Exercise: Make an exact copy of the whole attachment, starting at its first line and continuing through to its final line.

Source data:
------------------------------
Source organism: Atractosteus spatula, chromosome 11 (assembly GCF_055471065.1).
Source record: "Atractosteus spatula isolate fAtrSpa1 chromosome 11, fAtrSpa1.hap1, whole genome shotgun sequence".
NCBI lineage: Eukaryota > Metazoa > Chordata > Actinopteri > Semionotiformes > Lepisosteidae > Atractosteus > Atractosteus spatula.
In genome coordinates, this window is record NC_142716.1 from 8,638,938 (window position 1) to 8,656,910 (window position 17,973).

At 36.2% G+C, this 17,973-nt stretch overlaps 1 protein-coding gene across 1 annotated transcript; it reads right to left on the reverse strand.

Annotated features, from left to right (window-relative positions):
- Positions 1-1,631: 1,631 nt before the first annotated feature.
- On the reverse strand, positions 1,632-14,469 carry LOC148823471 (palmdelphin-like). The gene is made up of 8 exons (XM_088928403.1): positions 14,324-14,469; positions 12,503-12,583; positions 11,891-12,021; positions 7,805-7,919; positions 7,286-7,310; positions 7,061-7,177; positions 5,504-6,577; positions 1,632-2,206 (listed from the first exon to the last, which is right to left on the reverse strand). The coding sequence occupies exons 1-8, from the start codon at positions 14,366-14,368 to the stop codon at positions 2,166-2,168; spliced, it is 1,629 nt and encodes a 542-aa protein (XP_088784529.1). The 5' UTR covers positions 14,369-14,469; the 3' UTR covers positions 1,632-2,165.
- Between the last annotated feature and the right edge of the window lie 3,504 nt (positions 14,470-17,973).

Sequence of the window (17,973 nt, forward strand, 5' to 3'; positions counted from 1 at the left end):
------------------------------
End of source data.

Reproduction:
Source organism: Atractosteus spatula, chromosome 11 (assembly GCF_055471065.1).
Source record: "Atractosteus spatula isolate fAtrSpa1 chromosome 11, fAtrSpa1.hap1, whole genome shotgun sequence".
NCBI lineage: Eukaryota > Metazoa > Chordata > Actinopteri > Semionotiformes > Lepisosteidae > Atractosteus > Atractosteus spatula.
In genome coordinates, this window is record NC_142716.1 from 8,638,938 (window position 1) to 8,656,910 (window position 17,973).

At 36.2% G+C, this 17,973-nt stretch overlaps 1 protein-coding gene across 1 annotated transcript; it reads right to left on the reverse strand.

Annotated features, from left to right (window-relative positions):
- Positions 1-1,631: 1,631 nt before the first annotated feature.
- On the reverse strand, positions 1,632-14,469 carry LOC148823471 (palmdelphin-like). The gene is made up of 8 exons (XM_088928403.1): positions 14,324-14,469; positions 12,503-12,583; positions 11,891-12,021; positions 7,805-7,919; positions 7,286-7,310; positions 7,061-7,177; positions 5,504-6,577; positions 1,632-2,206 (listed from the first exon to the last, which is right to left on the reverse strand). The coding sequence occupies exons 1-8, from the start codon at positions 14,366-14,368 to the stop codon at positions 2,166-2,168; spliced, it is 1,629 nt and encodes a 542-aa protein (XP_088784529.1). The 5' UTR covers positions 14,369-14,469; the 3' UTR covers positions 1,632-2,165.
- Between the last annotated feature and the right edge of the window lie 3,504 nt (positions 14,470-17,973).

Sequence of the window (17,973 nt, forward strand, 5' to 3'; positions counted from 1 at the left end):